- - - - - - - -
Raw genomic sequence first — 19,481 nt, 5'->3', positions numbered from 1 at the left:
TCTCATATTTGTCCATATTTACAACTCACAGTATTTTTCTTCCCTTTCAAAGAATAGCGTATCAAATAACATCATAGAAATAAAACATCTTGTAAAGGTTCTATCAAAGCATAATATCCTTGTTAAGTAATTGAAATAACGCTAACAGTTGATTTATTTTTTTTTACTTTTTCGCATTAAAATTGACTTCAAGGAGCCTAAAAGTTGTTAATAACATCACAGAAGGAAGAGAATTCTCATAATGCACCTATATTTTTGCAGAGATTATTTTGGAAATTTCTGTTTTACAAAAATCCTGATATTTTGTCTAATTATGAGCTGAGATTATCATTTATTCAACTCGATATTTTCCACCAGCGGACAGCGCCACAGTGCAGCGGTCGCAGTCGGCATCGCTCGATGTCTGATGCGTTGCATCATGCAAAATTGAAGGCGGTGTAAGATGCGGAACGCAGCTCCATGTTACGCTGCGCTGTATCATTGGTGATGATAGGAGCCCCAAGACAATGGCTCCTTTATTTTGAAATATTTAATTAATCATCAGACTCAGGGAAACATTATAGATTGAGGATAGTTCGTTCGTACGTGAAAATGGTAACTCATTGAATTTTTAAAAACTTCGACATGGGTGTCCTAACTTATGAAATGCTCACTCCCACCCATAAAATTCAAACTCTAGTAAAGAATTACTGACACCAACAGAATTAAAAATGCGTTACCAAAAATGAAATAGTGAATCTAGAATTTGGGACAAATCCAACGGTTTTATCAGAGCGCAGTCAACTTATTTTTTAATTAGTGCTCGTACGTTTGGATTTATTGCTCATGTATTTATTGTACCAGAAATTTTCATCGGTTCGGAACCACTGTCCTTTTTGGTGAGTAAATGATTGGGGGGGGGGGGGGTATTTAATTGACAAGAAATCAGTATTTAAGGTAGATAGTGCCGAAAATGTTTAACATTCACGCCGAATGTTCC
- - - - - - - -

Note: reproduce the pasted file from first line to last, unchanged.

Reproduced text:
Raw genomic sequence first — 19,481 nt, 5'->3', positions numbered from 1 at the left:
TCTCATATTTGTCCATATTTACAACTCACAGTATTTTTCTTCCCTTTCAAAGAATAGCGTATCAAATAACATCATAGAAATAAAACATCTTGTAAAGGTTCTATCAAAGCATAATATCCTTGTTAAGTAATTGAAATAACGCTAACAGTTGATTTATTTTTTTTTACTTTTTCGCATTAAAATTGACTTCAAGGAGCCTAAAAGTTGTTAATAACATCACAGAAGGAAGAGAATTCTCATAATGCACCTATATTTTTGCAGAGATTATTTTGGAAATTTCTGTTTTACAAAAATCCTGATATTTTGTCTAATTATGAGCTGAGATTATCATTTATTCAACTCGATATTTTCCACCAGCGGACAGCGCCACAGTGCAGCGGTCGCAGTCGGCATCGCTCGATGTCTGATGCGTTGCATCATGCAAAATTGAAGGCGGTGTAAGATGCGGAACGCAGCTCCATGTTACGCTGCGCTGTATCATTGGTGATGATAGGAGCCCCAAGACAATGGCTCCTTTATTTTGAAATATTTAATTAATCATCAGACTCAGGGAAACATTATAGATTGAGGATAGTTCGTTCGTACGTGAAAATGGTAACTCATTGAATTTTTAAAAACTTCGACATGGGTGTCCTAACTTATGAAATGCTCACTCCCACCCATAAAATTCAAACTCTAGTAAAGAATTACTGACACCAACAGAATTAAAAATGCGTTACCAAAAATGAAATAGTGAATCTAGAATTTGGGACAAATCCAACGGTTTTATCAGAGCGCAGTCAACTTATTTTTTAATTAGTGCTCGTACGTTTGGATTTATTGCTCATGTATTTATTGTACCAGAAATTTTCATCGGTTCGGAACCACTGTCCTTTTTGGTGAGTAAATGATTGGGGGGGGGGGGGGTATTTAATTGACAAGAAATCAGTATTTAAGGTAGATAGTGCCGAAAATGTTTAACATTCACGCCGAATGTTCC